- 1Nov 6, '11 by NENE RNPlease keep your head up. Discrimination happens, we know it. People can state it doesn't happen but we know that it does. I CANNOT say this is what happened to you in this situation. You have to keep going and apply for other jobs. Trust and believe that you will get a job. I applied all of the US. Telephone interviewed in KY, AZ, and FL. I just kept applying about 100 times if not more.
Keep applying and praying for the job that you want.
- 1Nov 7, '11 by 8mpgQuote from MaravillosaRNI apologize for making it sound that way but I was meaning you found comfort in thinking that the denial was based on race and that they had an excuse to not hire you. You now had a justification.I respect your opinion that maybe it has nothing to do with race. But I was simply expressing how I felt, I never said it was a fact. To say that I'm making it about race to make myself feel better, really? You must be kidding me. You think it makes me feel better to think that someone maybe couldn't look pass my race and take a closer look at my qualifications? I would rather feel like I didn't get the job because there were a lot of candidates, my interview wasn't as good as I thought etc.. For the record no one who ever felt discriminated against because of their race chose to feel that way to feel better.Again, I was expressing how I felt, I didn't choose to feel that way; I just did, and nor does it make me feel better.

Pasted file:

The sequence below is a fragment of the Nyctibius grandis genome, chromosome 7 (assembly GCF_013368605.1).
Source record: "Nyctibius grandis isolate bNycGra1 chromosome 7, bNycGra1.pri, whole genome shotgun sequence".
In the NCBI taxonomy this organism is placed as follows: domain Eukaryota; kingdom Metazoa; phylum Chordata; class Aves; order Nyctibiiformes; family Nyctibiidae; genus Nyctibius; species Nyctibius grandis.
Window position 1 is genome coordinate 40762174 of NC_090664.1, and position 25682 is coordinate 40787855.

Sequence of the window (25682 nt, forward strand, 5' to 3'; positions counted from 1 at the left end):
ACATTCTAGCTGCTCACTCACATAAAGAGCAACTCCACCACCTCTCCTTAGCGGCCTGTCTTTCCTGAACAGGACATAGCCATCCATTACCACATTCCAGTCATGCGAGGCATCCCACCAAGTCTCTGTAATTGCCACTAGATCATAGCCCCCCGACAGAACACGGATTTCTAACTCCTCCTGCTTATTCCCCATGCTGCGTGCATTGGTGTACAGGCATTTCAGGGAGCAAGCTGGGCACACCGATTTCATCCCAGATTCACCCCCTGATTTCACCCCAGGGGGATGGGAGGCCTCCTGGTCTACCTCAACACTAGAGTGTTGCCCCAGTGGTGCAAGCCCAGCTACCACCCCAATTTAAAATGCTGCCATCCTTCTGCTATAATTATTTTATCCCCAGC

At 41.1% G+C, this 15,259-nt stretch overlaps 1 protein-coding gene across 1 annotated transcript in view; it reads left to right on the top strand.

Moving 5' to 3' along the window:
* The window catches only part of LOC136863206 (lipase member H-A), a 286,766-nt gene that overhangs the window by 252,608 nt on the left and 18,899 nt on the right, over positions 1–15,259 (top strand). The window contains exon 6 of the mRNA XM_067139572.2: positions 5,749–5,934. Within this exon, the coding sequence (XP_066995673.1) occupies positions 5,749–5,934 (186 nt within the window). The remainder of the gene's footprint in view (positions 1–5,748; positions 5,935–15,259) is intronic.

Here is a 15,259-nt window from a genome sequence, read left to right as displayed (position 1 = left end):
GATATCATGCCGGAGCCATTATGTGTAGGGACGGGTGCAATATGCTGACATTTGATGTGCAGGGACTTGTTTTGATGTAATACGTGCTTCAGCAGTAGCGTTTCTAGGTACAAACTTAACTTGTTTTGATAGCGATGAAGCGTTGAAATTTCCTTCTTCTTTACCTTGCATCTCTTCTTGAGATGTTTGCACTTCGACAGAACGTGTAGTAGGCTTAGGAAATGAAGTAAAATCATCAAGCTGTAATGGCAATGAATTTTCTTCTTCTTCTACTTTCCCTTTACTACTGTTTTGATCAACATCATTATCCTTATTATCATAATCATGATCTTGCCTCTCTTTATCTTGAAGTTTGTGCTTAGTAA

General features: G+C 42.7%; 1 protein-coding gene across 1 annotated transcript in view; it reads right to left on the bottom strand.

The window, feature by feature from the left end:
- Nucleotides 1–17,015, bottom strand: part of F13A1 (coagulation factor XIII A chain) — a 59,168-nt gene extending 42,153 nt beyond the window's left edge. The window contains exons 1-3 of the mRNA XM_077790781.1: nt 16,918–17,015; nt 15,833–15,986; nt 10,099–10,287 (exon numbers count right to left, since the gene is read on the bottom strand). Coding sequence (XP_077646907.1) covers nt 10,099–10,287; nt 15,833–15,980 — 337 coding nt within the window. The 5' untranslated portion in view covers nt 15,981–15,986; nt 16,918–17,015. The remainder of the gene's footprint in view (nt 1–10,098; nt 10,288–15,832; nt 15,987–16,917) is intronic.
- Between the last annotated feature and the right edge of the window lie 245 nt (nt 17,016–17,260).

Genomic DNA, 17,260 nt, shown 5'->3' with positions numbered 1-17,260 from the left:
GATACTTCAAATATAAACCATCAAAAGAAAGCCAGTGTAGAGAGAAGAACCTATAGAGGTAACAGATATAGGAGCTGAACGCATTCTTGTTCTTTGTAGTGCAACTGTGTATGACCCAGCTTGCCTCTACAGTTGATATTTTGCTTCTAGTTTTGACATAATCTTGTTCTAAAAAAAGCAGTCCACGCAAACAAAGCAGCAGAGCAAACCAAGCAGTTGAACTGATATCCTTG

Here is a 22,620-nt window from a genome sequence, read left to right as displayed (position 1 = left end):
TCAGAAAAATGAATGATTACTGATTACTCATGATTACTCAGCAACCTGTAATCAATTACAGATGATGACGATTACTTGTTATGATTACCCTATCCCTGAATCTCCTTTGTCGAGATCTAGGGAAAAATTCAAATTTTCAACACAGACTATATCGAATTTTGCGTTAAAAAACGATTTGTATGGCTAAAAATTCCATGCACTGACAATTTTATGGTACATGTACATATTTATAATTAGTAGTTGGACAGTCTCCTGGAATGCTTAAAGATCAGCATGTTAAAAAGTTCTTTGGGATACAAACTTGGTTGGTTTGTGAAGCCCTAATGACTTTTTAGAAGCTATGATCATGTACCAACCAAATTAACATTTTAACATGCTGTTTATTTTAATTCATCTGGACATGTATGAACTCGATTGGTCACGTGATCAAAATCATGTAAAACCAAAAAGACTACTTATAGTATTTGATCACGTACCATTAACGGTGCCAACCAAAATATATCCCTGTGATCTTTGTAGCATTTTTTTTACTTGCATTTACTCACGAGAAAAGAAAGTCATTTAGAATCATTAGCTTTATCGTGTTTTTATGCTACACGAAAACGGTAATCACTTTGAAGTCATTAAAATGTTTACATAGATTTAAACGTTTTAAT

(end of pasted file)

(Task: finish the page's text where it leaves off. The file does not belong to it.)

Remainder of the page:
With this day and age, I just dont see racism in hiring (especially in nursing). The nurses that work in my small hospital come from all over the world. We have African nurses (from Africa), Indian nurses (from India), Chinese, American, British, Australian, Mexican and Philippians. There is a vast cultural diversity in the health field and racism just doesnt have a place these days due to the lack of qualified applicants. While I cannot say it doesnt happen, look around at the people working there and tell me that racism was a factor when hiring the staff of a hospital. I live in good ole Texas where people still think we are racist.... it is just not a factor